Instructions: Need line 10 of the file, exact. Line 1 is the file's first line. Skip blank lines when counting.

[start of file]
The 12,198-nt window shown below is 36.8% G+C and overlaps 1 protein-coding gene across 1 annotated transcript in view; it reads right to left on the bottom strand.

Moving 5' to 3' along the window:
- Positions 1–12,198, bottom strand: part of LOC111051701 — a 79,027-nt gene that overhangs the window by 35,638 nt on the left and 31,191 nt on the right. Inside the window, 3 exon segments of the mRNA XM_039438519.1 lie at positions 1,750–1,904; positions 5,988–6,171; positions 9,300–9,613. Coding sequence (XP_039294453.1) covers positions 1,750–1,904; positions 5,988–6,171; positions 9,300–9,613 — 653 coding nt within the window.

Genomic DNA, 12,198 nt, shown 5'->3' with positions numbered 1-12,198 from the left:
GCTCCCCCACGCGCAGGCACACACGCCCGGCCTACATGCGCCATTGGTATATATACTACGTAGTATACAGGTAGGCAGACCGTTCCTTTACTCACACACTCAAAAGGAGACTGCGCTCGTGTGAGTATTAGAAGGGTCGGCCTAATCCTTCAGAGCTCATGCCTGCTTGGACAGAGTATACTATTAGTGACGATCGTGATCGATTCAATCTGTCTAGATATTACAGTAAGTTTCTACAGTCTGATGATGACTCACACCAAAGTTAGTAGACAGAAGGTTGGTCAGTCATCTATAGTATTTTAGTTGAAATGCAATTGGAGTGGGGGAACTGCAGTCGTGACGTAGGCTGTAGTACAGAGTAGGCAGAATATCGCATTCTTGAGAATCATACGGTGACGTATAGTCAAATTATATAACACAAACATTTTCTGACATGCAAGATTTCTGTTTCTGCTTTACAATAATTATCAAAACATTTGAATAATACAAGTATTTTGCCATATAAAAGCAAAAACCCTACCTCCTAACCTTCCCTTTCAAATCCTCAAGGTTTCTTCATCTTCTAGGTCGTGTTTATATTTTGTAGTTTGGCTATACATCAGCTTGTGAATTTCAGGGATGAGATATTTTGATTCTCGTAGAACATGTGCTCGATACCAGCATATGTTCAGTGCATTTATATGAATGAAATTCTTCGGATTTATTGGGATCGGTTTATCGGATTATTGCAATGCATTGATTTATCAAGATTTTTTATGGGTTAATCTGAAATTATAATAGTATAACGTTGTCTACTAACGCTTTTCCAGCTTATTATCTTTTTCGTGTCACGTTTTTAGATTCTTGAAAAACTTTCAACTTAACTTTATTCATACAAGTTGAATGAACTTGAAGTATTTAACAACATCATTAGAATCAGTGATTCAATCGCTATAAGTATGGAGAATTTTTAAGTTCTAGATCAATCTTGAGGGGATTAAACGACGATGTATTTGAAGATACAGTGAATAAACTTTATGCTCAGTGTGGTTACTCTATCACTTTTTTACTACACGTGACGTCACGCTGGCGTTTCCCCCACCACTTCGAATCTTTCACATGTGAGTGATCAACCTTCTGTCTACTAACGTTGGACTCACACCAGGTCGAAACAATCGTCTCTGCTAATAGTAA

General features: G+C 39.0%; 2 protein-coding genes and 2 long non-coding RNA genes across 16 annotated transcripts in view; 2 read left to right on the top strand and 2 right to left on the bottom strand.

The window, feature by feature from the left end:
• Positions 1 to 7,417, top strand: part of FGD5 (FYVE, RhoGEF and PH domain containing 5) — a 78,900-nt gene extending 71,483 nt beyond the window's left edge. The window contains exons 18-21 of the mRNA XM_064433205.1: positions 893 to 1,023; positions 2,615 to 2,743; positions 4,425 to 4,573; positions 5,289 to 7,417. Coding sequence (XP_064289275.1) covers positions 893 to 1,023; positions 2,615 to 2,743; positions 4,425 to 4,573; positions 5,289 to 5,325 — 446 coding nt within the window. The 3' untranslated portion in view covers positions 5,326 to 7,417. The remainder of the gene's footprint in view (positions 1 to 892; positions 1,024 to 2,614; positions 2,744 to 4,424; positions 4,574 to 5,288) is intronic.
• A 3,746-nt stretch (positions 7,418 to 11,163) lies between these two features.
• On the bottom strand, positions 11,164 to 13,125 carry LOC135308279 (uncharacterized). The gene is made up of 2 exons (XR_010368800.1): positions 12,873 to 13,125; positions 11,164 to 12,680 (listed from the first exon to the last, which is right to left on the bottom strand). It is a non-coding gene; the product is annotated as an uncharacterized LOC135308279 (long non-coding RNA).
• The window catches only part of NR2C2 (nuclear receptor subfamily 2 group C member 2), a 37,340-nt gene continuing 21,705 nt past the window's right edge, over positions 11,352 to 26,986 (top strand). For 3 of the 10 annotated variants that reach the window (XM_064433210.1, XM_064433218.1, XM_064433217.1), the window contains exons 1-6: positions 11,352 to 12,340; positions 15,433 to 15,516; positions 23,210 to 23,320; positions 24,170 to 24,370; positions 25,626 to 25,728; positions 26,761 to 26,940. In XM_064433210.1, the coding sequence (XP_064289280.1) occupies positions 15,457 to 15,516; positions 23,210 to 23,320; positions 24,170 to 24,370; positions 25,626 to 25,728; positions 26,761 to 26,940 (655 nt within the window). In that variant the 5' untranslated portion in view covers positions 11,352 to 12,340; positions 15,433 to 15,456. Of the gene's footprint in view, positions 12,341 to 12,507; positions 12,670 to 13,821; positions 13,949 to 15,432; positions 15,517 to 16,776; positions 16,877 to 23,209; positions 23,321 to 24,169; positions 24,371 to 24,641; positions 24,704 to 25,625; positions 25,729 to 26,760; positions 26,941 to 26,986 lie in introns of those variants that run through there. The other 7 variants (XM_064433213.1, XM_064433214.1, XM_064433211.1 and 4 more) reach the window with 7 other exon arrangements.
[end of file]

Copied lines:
• On the bottom strand, positions 11,164 to 13,125 carry LOC135308279 (uncharacterized). The gene is made up of 2 exons (XR_010368800.1): positions 12,873 to 13,125; positions 11,164 to 12,680 (listed from the first exon to the last, which is right to left on the bottom strand). It is a non-coding gene; the product is annotated as an uncharacterized LOC135308279 (long non-coding RNA).